Backlighting Your Subject Successfully

backlighting, golden hour, sunset, haze, photography, portraits

Backlighting is typically used in the industry to describe a photo where your subject has the sun lighting them from behind. The photographer shoots into the sun, capturing the light streaming in around their subject which adds a hazier look to their images. How much that subject is backlit and how much sun flare is let into your image is up to the photographer. Here are some tips to create beautiful backlit images.

Time of day

backlighting, golden hour, sunset, haze, photography, portraits

The easiest way to create backlit images is to shoot in the golden hour either before sunset or just as the sun is rising. The higher the sun, the more harsh your backlighting will be. If you wait until the sun is just about to fall over the horizon or just has, you’ll get a much softer look. However, this time slips away quickly. So it’s best to end your session during this time when your clients are already relaxed in front of the camera. It all depends on the effect you’re going for! In the photo above, there was only a 30 min difference in time. The sun was higher on the left so the backlight is harsher than that on the right where the sun had begun to drop down.


backlighting03 (1)

A great way to create that “halo of light” effect on your subject when the sun is high is to find a spot where the sun hits their head, but there is something in the background to diffuse and contrast with it. Whether that’s trees, a building, etc, it will create more separation between them and the bright sky.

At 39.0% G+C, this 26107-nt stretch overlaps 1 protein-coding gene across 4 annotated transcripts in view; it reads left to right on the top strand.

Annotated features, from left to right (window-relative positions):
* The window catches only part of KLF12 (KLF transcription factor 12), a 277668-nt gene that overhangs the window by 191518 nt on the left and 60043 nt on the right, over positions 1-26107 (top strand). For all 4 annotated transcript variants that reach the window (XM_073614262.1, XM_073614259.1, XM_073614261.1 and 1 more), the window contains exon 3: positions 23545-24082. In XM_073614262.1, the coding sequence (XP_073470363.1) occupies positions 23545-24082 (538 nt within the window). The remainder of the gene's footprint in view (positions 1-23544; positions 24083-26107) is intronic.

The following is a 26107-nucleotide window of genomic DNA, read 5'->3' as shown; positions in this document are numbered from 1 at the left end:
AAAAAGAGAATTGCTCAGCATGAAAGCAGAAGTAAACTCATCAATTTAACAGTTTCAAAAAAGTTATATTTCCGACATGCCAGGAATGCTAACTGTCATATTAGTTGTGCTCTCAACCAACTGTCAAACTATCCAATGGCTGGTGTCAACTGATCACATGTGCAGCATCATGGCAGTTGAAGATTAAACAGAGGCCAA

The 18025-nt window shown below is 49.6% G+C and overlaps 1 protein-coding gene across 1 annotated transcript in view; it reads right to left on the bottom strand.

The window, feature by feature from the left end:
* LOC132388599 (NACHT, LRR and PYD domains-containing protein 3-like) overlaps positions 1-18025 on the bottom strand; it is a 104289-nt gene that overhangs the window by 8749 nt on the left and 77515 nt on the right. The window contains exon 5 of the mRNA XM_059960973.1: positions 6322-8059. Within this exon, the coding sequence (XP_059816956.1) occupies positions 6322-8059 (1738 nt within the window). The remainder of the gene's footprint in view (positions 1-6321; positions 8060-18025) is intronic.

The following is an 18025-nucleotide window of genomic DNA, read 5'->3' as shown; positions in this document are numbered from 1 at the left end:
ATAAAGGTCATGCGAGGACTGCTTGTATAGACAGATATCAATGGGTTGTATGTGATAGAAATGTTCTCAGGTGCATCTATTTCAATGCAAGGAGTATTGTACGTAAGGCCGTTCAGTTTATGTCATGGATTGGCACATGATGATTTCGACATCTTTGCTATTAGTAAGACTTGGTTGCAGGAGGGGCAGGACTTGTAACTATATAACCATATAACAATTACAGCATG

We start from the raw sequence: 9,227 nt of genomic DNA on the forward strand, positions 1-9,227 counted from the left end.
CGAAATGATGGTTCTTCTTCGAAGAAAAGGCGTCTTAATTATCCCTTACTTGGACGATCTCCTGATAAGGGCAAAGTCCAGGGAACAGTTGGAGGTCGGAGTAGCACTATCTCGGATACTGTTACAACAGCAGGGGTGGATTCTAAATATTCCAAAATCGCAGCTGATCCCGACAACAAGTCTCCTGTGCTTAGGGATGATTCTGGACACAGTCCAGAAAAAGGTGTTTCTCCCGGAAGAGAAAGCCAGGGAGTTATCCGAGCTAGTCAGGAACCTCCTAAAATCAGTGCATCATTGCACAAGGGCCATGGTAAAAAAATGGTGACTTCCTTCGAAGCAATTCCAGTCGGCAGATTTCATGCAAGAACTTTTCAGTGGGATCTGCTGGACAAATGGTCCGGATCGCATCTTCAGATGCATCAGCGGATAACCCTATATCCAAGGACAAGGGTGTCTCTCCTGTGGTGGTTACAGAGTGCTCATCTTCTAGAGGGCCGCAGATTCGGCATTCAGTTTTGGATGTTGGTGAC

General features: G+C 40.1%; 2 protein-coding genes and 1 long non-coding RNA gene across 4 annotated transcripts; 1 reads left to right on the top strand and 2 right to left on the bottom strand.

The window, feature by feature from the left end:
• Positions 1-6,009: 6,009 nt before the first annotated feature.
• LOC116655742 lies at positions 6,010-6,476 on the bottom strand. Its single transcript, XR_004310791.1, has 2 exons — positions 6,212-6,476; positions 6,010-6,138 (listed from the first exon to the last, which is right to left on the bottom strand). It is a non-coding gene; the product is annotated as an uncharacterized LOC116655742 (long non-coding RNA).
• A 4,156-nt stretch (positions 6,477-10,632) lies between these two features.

Lens selection – There are so many different looks you can create based on your lens selection. By using a wider lens (like a 24 or 35) you’ll get more of the entire scene. If you use a telephoto lens, you’ll compress the depth of field and still allow a lot of light into the lens. Shooting at a wider aperture  will allow more sun into your camera creating a hazy look.

Focus – Sometimes with backlighting, focus can be an issue. If your autofocus is having trouble locking in focus, try this trick. Using your left hand, block the sun coming into your lens. Then lock focus on your subject, and bring your hand back down allowing the sun to come in. Backbutton focus works especially well in this situation, because you can lock it in and not worry about it losing focus when you press on the shutter release button.

Keep in mind that depending on how hazy your image is, you’ll have to add some contrast back into your image in your post processing. It also helps the tones in your image to be richer if you slightly underexpose your image in camera. In these situations, shooting RAW really helps you keep the dynamic range in your image and allows you flexibility while editing later.

What are your tips for getting that perfect backlit image?

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